Friday, April 21, 2017


Where Fleischer Studios was sunk in part due to the start of World War II, UPA was helped by it. UPA, or United Productions of America, was founded in June 1943, and started out by making industrial and World War II training films. The studio was founded in part by John Hubley, along with many other disenfranchised Disney workers who left during Disney's 1941 strike. Hubley had grown to hate Disney's ultra-realistic style of animation and longed to make more stylized animation. UPA kept itself busy through the early forties doing shorts for the UAW and the government, but they eventually dried up during the Red Scare and no one really wanted to be associated with the movie industry. UPA rebounded quickly by winning a contract with Columbia Pictures. After Hubley was able to utilize Columbia's characters, they were given freedom to create their own characters. From this they decided, like Fleischer Studios, to create a human character, namely Mr. Magoo.

Mr. Magoo was a huge hit for UPA, making lots of money at the box office, and even winning Academy Awards for Best Short Subject. They also won another Academy Award for their hit, Gerald McBoing-Boing, which was based on a Dr. Seuss story. UPA eventually turned to television and started the trend of limited animation. Disney and many other studios were trying to make their cartoons look as detailed as possible and that may have looked nice, but it took forever to make cartoons. Limited animation cut down on time and labor by using the same parts of animation, the ones that weren't changing from frame to frame, throughout a scene. The best example I can give is the backgrounds of Scooby Doo, Where Are You? The background was reused several times when the characters were running from ghosts, and in many frames you can tell which item would be moving in that shot because it was a little bit lighter than the rest of the animation. Hanna-Barbera utilized limited animation a ton, but UPA started it and it gave them a lot of success.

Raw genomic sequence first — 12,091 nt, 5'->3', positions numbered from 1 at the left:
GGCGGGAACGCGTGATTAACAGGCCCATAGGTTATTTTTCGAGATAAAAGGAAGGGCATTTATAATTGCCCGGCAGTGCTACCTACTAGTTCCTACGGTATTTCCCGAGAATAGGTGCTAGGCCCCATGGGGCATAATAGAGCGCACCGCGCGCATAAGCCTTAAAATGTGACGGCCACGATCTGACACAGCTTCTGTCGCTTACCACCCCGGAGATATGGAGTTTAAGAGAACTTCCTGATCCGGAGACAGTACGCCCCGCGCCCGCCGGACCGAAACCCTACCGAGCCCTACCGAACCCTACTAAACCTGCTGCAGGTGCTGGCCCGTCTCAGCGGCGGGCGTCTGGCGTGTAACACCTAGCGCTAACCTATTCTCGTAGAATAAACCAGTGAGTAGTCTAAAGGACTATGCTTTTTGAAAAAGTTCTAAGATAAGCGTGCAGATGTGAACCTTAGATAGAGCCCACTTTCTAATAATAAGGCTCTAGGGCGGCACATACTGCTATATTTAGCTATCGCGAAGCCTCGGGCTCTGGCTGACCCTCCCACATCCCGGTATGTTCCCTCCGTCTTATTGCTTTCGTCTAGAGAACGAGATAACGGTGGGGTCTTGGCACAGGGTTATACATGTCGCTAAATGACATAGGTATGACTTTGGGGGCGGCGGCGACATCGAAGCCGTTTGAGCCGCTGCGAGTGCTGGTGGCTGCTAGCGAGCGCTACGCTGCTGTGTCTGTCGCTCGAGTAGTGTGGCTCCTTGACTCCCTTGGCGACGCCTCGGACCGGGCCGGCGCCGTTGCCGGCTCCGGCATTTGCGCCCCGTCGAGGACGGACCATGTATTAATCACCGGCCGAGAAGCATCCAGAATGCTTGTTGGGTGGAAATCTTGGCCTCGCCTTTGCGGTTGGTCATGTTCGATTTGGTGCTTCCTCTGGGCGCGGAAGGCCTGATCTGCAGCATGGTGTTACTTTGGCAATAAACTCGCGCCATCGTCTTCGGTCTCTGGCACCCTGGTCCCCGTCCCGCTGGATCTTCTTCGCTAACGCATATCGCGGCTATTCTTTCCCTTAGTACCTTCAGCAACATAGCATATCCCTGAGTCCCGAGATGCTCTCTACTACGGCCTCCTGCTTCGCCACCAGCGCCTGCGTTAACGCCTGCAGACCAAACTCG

Though they had a few more hits with Mr. Magoo, like Mister Magoo's Christmas Carol, the writing was on the wall. By the 60's the world wasn't as keen on movie shorts, so the animation studio shut down and the studio would go on to distribute Toho Studio's "giant monster" or kaiju films in the U.S. UPA would go on until one if its founders, Henry G. Saperstein died in 1998, and the company was sold off to Classic Media in 2000, ending the studio's history. Classic Media was shortly thereafter bought by Dreamworks, though UPA still holds the licensing rights to Mr. Magoo.

UPA, like Fleischer Studios, only came out with two feature films in its history, 1001 Arabian Nights, and Gay Purr-ee. I had only heard of Gay Purr-ee before researching the company, but have never seen it. 1001 Arabian Nights, which came out in 1959, is unique in that they shoe-horned Mr. Magoo into the film as Uncle Abdul Azziz Magoo. Yes, really. 1001 Arabian Nights was not the hit that UPA hoped it would be and it contributed to Columbia dropping them. Gay Pur-ee came out in 1962, and had the star power of Judy Garland behind it. Chuck Jones helped write the story and you can definitely see his animation style in the movie. Judy Garland and Chuck Jones' style was not enough, as the movie flopped, though critics liked it.

Not sure if you're seeing a trend yet, but while these animation studios could compete with Disney on a shorts level, they could not when it came to theatrical releases. That sort of competition won't come around until the 1980's. Still, these movies are still worth noting, as they still hold an important part of animation history. Animated films outside of Disney were few and far between, and not all of them were that bad.

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